Time-Varying BRDFs
Bo Sun, Kalyan Sunkavalli, Ravi Ramamoorthi, Peter Belhumeur, and Shree Nayar
IEEE Transactions on Visualization and Computer Graphics (TVCG)
Eurographics 2006 Workshop on Natural Phenomena
[paper] [video:online, download] [slides] [database]

Abstract: The properties of virtually all real-world materials change with time, causing their BRDFs to be time-varying. However, none of the existing BRDF models and databases take time variation into consideration; they represent the appearance of a material at a single time instance. In this work, we address the acquisition, analysis, modeling and rendering of a wide range of time-varying BRDFs. We have developed an acquisition system that is capable of sampling a material¡¯s BRDF at multiple time instances, with each time sample acquired within 36 seconds. We have used this acquisition system to measure the BRDFs of a wide range of time-varying phenomena which include the drying of various types of paints (watercolor, spray, and oil), the drying of wet rough surfaces (cement, plaster, and fabrics), the accumulation of dusts (household and joint compound) on surfaces, and the melting of materials (chocolate). Analytic BRDF functions are fit to these measurements and the model parameters¡¯ variations with time are analyzed. Each category exhibits interesting and sometimes non-intuitive parameter trends. These parameter trends are then used to develop analytic time-varying BRDF (TVBRDF) models. The analytic TVBRDF models enable us to apply effects such as paint drying and dust accumulation to arbitrary surfaces and novel materials.


Structured Light in Scattering Media
Srinivasa Narasimhan, Shree Nayar, Bo Sun and Sanjeev Koppal
IEEE International Conference on Computer Vision (ICCV) 2005
[paper] [video]

Abstract: Virtually all structured light methods assume that the scene and the sources are immersed in pure air and that light is neither scattered nor absorbed. Recently, however, structured lighting has found growing application in underwater and aerial imaging, where scattering effects cannot be ignored. In this paper, we present a comprehensive analysis of two representative methods - light stripe range scanning and photometric stereo - in the presence of scattering. For both methods, we derive physical models for the appearances of a surface immersed in a scattering medium. Based on these models, we present results on (a) the condition for object detectability in light striping and (b) the number of sources required for photometric stereo. In both cases, we demonstrate that while traditional methods fail when scattering is significant, our methods accurately recover the scene (depths, normals, albedos) as well as the properties of the medium. These results are in turn used to restore the appearances of scenes as if they were captured in clear air. Although we have focused on light striping and photometric stereo, our approach can also be extended to other methods such as grid coding, gated and active polarization imaging.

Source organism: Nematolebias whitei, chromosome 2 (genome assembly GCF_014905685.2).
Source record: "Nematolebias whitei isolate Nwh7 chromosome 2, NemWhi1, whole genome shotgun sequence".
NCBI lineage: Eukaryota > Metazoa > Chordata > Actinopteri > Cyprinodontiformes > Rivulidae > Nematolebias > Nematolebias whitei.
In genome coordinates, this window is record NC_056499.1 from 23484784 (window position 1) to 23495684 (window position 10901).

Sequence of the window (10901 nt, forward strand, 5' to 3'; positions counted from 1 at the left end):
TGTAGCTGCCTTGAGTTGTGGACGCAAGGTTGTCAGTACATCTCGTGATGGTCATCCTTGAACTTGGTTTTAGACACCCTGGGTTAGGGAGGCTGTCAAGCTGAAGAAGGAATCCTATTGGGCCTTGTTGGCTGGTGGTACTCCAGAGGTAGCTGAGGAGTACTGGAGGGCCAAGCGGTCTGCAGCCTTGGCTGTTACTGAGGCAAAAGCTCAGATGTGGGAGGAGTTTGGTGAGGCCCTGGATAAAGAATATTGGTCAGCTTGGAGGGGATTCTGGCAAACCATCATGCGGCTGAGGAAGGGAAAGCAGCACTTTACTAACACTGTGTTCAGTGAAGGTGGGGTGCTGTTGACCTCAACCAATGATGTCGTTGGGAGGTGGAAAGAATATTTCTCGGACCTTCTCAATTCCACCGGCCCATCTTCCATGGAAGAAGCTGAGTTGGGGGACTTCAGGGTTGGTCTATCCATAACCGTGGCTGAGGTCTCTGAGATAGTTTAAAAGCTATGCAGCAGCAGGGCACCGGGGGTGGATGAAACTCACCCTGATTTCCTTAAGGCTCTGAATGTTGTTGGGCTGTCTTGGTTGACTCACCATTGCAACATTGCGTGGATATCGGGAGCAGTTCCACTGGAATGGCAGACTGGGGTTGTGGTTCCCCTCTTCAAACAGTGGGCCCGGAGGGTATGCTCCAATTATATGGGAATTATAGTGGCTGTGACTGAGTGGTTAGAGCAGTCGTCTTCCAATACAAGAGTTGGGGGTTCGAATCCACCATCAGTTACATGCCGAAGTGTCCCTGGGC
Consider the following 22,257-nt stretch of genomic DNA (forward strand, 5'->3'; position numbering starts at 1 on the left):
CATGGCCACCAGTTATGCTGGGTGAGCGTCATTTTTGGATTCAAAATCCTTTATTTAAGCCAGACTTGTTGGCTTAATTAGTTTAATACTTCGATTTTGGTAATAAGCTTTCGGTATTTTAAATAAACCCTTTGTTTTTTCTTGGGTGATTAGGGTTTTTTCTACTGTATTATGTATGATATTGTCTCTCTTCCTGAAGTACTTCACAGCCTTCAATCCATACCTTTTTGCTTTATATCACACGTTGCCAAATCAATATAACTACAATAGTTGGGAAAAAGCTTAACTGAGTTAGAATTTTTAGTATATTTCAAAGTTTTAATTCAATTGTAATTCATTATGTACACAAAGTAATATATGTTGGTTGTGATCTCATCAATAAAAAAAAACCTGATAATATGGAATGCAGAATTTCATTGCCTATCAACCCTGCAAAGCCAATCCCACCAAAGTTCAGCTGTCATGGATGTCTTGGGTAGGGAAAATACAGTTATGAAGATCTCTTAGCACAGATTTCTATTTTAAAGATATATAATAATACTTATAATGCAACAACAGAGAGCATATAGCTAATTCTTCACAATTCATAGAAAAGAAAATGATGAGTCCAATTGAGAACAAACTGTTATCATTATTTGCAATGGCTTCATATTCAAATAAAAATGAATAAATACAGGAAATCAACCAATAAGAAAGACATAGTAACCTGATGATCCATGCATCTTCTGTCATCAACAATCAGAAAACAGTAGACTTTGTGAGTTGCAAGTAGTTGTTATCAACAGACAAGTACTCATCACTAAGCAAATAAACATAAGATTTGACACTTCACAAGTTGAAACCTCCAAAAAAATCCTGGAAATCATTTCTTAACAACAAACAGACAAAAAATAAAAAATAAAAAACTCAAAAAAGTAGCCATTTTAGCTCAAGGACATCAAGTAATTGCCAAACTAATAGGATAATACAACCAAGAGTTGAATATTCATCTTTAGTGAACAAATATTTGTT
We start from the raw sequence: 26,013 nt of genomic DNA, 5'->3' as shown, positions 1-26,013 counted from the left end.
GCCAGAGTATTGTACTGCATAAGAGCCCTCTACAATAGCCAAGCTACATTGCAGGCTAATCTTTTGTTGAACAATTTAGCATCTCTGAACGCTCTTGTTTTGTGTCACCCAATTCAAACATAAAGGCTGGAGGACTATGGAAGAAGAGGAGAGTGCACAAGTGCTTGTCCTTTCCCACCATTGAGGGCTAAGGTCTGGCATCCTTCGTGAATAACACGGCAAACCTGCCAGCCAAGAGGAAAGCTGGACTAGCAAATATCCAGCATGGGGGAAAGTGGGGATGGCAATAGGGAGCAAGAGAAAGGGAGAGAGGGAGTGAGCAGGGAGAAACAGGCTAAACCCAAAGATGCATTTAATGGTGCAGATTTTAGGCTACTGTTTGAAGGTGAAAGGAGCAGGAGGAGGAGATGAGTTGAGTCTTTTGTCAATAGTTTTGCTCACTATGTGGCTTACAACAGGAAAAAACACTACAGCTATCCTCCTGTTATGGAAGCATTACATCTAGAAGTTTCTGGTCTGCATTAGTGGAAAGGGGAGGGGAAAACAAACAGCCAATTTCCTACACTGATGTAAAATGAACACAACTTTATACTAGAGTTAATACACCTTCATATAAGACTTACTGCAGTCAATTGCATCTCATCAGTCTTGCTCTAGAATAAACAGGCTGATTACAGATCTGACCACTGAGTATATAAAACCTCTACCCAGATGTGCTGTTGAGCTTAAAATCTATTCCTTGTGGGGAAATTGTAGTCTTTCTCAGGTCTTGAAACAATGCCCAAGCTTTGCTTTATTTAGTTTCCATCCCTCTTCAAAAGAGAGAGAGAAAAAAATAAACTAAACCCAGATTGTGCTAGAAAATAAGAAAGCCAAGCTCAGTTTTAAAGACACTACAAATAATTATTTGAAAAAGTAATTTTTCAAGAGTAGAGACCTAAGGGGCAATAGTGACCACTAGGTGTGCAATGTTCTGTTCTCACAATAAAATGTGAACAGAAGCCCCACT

Directional Histogram Model for Three-Dimensional Shape Similarity
Xinguo Liu, Bo Sun, Sing Bing Kang, and Harry Shum
IEEE Computer Vision and Pattern Recognition (CVPR) 2003

Abstract: In this paper, we propose a novel shape representation we call Directional Histogram Model (DHM). It captures the shape variation of an object and is invariant to scaling and rigid transforms. The DHM is computed by first extracting a directional distribution of thickness histogram signatures, which are translation invariant. We show how the extraction of the thickness histogram distribution can be accelerated using conventional graphics hardware. Orientation invariance is achieved by computing the spherical harmonic transform of this distribution. Extensive experiments show that the DHM is capable of high discrimination power and is robust to noise.


Real-Time Stereo using GPU
Bo Sun, Technical Report, Zhejiang University, 2003

Abstract: In the area of Computer Vision, stereo vision is a fundamental problem, which has a wide range of applications. The problem of determining feature correspondences across multiple views is considered. I first combine the space-sweep approach and the  novel use of commodity graphics hardware for real-time  view-synthesis by implementing the method introduced in Ruigang Yang's SIGGRAPH02 paper. The method estimate a dense depth map from the current viewpoint. pixels. But this result is rather coarse and unpleasing due to the fact of occlusion and shadows. Thus I combined the simple and efficient shift window (S. B. Kang et al.) and Neighboring View Cooperate method to refine the result, which can significantly reduce noise, sharpen the edge and thus enhance accuracy.


Analytical, Frequency and Wavelet based Mathematical Models for Real-Time Rendering
Bo Sun, Ph.D. Thesis, Columbia University, 2008

-Updated on Feb 2008-